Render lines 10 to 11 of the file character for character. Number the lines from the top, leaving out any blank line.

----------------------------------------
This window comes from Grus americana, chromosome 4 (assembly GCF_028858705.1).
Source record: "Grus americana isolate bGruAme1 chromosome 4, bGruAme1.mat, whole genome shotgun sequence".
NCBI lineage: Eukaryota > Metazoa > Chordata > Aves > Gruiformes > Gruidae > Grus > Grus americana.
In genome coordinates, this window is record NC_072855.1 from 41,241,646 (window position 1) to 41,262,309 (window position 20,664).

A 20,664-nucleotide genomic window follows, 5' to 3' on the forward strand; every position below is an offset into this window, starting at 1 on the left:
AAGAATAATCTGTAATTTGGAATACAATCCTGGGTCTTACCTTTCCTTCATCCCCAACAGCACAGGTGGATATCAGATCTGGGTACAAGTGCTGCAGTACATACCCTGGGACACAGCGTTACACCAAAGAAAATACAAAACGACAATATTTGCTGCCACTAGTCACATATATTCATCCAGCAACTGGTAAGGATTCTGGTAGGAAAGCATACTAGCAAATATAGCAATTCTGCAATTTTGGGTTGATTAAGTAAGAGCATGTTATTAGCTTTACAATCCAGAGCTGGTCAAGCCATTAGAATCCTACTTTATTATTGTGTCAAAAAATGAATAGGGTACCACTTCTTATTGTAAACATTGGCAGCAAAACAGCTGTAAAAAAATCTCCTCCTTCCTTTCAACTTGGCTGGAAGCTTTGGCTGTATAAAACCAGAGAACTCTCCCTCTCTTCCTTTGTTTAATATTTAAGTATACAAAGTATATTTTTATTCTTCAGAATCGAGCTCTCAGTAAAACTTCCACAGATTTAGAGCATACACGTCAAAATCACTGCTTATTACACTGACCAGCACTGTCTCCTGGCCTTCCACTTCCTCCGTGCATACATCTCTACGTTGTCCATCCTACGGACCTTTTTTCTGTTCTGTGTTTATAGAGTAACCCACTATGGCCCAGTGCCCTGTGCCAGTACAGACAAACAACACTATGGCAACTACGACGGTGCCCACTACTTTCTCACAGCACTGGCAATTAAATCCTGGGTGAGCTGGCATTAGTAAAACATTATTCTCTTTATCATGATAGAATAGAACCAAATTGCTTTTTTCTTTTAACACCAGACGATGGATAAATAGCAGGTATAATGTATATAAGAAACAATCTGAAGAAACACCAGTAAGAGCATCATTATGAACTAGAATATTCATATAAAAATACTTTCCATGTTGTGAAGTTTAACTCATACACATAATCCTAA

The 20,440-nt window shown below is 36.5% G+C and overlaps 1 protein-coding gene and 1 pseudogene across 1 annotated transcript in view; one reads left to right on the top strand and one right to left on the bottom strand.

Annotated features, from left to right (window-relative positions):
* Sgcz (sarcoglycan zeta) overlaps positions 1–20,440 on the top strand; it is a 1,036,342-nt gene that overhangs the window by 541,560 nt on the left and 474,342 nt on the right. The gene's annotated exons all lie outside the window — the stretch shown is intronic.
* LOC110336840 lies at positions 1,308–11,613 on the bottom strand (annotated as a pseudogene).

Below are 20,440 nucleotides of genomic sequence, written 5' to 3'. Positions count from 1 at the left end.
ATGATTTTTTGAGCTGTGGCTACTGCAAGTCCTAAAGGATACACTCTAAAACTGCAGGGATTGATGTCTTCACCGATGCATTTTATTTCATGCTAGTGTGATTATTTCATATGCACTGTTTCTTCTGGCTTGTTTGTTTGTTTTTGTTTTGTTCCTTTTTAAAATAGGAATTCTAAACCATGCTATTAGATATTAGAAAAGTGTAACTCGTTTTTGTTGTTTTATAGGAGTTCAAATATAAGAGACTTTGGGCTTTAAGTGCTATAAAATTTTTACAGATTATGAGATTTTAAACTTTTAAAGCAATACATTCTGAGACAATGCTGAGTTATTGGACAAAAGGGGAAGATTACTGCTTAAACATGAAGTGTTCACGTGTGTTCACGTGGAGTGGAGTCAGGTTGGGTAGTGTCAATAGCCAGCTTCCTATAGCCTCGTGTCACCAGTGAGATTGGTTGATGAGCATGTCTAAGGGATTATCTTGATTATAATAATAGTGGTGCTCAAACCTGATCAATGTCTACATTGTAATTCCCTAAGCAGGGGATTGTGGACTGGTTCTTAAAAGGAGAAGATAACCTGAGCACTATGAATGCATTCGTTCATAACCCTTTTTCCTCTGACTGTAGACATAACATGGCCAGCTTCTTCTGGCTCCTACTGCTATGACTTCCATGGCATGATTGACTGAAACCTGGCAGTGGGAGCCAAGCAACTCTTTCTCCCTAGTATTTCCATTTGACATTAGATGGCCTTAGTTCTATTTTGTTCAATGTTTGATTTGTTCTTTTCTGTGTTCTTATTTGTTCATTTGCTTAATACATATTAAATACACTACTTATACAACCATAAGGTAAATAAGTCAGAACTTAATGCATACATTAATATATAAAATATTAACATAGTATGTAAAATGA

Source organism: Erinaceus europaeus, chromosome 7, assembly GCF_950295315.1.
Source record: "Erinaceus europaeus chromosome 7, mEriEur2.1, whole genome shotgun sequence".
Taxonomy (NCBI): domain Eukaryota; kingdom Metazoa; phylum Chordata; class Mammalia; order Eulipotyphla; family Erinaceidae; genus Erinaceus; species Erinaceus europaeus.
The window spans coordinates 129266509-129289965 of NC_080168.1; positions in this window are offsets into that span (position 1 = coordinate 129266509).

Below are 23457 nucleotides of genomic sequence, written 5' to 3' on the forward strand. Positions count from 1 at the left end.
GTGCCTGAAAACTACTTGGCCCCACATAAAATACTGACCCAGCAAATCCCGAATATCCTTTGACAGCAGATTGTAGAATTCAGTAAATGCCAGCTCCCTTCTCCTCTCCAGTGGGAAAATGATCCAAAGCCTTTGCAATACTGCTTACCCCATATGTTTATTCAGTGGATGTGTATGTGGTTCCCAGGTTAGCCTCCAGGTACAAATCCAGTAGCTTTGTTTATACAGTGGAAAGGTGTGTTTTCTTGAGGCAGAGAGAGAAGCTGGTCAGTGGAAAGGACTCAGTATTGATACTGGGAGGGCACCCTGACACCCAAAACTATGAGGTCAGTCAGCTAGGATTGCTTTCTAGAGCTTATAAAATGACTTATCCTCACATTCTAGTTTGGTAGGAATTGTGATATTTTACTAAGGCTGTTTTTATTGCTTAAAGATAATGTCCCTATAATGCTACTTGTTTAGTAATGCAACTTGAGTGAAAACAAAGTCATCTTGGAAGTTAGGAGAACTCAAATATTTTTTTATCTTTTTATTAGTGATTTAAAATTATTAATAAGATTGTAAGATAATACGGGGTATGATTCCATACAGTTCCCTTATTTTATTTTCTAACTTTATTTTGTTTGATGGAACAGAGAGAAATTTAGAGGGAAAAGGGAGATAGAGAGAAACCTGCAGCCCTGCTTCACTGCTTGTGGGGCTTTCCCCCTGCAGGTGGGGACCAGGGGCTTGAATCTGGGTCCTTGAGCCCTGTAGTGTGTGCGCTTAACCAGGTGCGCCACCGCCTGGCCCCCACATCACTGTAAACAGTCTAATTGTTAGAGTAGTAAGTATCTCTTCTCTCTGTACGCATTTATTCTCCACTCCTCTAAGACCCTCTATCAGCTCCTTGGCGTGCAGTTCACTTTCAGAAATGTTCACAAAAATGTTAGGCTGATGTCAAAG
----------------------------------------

* LOC110336840 lies at positions 1,308–11,613 on the bottom strand (annotated as a pseudogene).

Below are 20,440 nucleotides of genomic sequence, written 5' to 3'. Positions count from 1 at the left end.